"The Fire-Room Crew" by Burt Franklin Jenness
"The action is quite simple--I will try to make it clear:
This funnel-shaped receiver I apply to my left ear;
Then in this hopper I will put whate'er I wish to learn--
A page of history or of Greek,--and then this crank I'll turn.
"The Instructiphone" by Carolyn Wells

In news:

Douglas Crank, BPSO Booking Photo.
He really cranks them out — for retail sale, for other businesses, and for the dishes on Tandoor 's own menu.
Landlord concessions are showing signs of tapering off, while property sales crank up.
OXFORD TOWN – Thacker Mountain Radio cranks back up and broadcasts from Off Square Books this week featuring rock 'n' roll legend Bobby Keys (pictured here) and visiting author Michael Thomas.
If you want to keep up with him yourself in real time, "tune in" on the Internet at and on Facebook as " Theantique Crank.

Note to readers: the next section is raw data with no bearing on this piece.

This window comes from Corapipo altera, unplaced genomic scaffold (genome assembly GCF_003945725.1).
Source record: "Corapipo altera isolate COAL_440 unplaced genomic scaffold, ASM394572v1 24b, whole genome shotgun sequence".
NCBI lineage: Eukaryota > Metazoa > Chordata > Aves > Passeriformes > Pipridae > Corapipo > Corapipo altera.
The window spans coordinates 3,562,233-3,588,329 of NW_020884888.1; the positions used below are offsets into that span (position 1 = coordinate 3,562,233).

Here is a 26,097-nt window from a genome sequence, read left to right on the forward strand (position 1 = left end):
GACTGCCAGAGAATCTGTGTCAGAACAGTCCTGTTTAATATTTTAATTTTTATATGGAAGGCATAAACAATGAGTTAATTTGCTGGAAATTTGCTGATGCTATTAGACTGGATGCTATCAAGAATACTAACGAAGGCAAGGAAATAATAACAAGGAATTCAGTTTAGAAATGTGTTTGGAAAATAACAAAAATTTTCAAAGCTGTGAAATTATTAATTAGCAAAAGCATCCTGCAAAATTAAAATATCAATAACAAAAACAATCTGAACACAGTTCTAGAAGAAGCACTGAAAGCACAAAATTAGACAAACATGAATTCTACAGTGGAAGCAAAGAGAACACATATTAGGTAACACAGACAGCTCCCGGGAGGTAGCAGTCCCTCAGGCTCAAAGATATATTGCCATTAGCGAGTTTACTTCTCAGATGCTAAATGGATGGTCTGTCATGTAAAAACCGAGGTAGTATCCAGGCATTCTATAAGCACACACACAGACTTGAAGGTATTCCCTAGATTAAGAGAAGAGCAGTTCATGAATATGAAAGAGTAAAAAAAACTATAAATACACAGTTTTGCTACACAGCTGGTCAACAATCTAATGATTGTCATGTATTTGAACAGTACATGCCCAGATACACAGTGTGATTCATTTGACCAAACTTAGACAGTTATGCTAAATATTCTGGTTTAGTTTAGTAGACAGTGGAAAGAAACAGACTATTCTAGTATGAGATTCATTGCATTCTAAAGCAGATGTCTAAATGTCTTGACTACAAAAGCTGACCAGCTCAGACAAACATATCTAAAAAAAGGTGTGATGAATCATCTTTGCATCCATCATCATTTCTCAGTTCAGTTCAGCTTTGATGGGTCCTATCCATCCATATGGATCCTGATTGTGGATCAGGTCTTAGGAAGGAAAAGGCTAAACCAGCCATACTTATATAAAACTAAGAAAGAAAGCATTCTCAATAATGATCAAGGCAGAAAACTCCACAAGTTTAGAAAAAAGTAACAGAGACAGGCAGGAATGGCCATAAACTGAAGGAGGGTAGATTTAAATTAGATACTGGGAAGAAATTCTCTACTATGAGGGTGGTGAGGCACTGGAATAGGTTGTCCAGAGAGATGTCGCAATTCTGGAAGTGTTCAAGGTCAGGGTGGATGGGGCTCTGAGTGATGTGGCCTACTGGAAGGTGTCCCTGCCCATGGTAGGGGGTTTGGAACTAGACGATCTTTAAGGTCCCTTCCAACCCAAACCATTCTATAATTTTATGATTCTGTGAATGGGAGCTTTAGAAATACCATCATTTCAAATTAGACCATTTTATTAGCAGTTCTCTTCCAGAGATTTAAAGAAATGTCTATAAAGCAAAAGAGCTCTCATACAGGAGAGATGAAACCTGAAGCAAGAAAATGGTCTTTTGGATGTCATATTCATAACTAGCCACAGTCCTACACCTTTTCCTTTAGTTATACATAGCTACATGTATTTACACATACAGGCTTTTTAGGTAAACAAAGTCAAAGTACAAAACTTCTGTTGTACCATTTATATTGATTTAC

Theantique Crank Twitter Facebook.
Drummer Patrick Carney pounds the skins like a drugged-up Keith Moon, and Dan Auerbach cranks out a spiky riff that's laced with Hendrix-style guitar effects.
Crank up the motorcycle, Wake Forest football fans.
Cranking up the playoff heat.
He was the guy who'd drink a few beers, maybe take a toke , stay up until 4 am then excuse himself to crank out an "A" paper due that morning.
The first few minutes of Tenacious D in ¨The Pick of Destiny¨ are something to behold: a four-minute rock opera cranked to 11.
Suppose Facebook — amid tremendous Wall Street pressure to crank up its earnings — developed a breakthrough feature that could generate billions in ad revenue.
The Wisconsin manufacturer has cranked out a series of 'ultimate road bikes' for Lance Armstrong—boosting its bottom line by selling to everyday cyclists wanting to own them.